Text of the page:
Masters Theses


Max E. Bott


"The initial installation of a rotary tilt table for an aircraft inertial navigation system test facility includes accurately aligning the rotary tilt table to local level and true north coordinates. The survey techniques presently employed are an encumbrance during installation and complicate remote deployment. The objective of this thesis is to determine if an inertial platform or platforms can practically be used to replace the role of the survey techniques in the rotary tilt table alignment. The construction, capability and operation of a rotary tilt table are reviewed. The tests necessary to test and calibrate an inertial platform are outlined, including those requiring an accurately aligned rotary tilt table. The basic principles of inertial platform self-alignment are stated so a determination of the ideal behavior of the gyrocompass and level servo loops, in the absence of error, can be later used for error models. Typical gaussian error sources, representative of practical inertial components are injected and assessed to determine the standard deviation of the steady state gyrocompass and level servo loop errors for a system. System response times are selected, such that a specific mechanization may be evaluated for specific values of steady state error. Test equipment and procedures are presented that outline validation measures to be taken to ascertain that system errors are within acceptable limits. The cumulative alignment and readout errors are evaluated to define the rotary tilt table alignment accuracy achievable with one inertial platform. The accuracy is improved by utilizing multiple inertial platforms. This rotary tilt table alignment is then compared to the test requirements outlined initially. The findings are summarized and it is concluded that it is practical to use an inertial system (platform) to perform azimuth alignment of a rotary tilt table and, that leveling is best accomplished using precision spirit levels"--Abstract, pages ii-iii.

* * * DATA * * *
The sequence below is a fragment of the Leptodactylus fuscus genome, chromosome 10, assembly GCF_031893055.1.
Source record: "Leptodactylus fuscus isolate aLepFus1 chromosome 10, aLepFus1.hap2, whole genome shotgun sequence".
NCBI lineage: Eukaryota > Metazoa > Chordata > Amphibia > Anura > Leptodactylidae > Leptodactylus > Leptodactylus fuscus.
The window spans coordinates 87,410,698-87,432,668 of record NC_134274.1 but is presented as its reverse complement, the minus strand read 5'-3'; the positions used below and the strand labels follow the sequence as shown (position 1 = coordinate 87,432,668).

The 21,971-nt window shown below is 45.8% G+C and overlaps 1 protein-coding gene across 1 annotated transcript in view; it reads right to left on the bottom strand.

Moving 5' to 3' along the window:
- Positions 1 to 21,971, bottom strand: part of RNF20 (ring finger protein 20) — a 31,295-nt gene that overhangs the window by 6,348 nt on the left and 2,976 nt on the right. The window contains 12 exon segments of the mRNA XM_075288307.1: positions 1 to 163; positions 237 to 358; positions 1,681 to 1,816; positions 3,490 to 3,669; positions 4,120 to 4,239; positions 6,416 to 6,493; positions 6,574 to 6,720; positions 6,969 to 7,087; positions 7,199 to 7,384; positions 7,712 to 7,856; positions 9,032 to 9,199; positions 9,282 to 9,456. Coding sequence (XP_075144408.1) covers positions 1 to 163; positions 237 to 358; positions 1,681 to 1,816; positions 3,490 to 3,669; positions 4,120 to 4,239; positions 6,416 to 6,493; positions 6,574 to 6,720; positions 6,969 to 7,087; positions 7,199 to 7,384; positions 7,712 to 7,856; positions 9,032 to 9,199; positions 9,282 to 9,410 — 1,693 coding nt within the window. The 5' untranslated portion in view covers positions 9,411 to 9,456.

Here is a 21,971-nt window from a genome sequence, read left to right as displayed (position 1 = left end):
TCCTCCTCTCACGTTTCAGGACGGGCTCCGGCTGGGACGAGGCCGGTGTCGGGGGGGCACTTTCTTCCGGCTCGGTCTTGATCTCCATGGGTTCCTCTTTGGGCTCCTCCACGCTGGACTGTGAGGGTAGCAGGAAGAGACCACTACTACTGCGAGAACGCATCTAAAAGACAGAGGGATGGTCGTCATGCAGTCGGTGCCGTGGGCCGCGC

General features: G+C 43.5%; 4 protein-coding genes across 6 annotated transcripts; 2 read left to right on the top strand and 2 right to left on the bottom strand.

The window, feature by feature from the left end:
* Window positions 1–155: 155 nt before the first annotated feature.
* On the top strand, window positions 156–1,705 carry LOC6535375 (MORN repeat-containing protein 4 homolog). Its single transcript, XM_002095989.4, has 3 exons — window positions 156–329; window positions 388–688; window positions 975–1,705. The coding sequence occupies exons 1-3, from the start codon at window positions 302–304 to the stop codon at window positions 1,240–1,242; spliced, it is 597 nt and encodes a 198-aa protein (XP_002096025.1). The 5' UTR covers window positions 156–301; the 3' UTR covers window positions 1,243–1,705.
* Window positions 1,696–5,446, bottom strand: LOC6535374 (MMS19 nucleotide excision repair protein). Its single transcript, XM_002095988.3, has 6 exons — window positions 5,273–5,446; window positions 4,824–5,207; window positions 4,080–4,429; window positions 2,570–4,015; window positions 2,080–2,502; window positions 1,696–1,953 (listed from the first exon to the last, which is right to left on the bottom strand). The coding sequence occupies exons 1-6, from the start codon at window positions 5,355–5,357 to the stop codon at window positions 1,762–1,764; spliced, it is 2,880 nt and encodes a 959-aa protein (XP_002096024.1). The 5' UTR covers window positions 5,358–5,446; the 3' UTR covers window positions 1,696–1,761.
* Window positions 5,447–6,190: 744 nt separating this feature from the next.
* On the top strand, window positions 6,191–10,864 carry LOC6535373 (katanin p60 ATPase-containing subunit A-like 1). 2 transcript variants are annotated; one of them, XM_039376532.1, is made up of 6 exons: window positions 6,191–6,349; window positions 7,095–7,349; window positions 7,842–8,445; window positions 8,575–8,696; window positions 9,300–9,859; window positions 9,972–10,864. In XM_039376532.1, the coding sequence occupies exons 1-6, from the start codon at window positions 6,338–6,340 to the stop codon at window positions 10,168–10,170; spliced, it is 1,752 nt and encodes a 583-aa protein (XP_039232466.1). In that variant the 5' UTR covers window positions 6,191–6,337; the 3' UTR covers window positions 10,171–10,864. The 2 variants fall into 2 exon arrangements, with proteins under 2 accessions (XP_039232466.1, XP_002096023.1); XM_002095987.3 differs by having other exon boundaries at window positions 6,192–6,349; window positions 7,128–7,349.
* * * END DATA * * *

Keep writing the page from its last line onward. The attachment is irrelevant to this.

Carlson, Gordon E.

Committee Member(s)

Noack, Thomas L.
Penico, Anthony J., 1923-2011


Electrical and Computer Engineering

Degree Name

M.S. in Electrical Engineering


University of Missouri--Rolla

Publication Date



vii, 79 pages

Note about bibliography

Includes bibliographical references (page 42).


© 1971 Max E. Bott, All rights reserved.

Document Type

Thesis - Open Access

File Type




Subject Headings

Inertial navigation systems -- Maintenance and repair -- Design
Tilt table -- Maintenance and repair

Thesis Number

T 2590

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Electronic OCLC #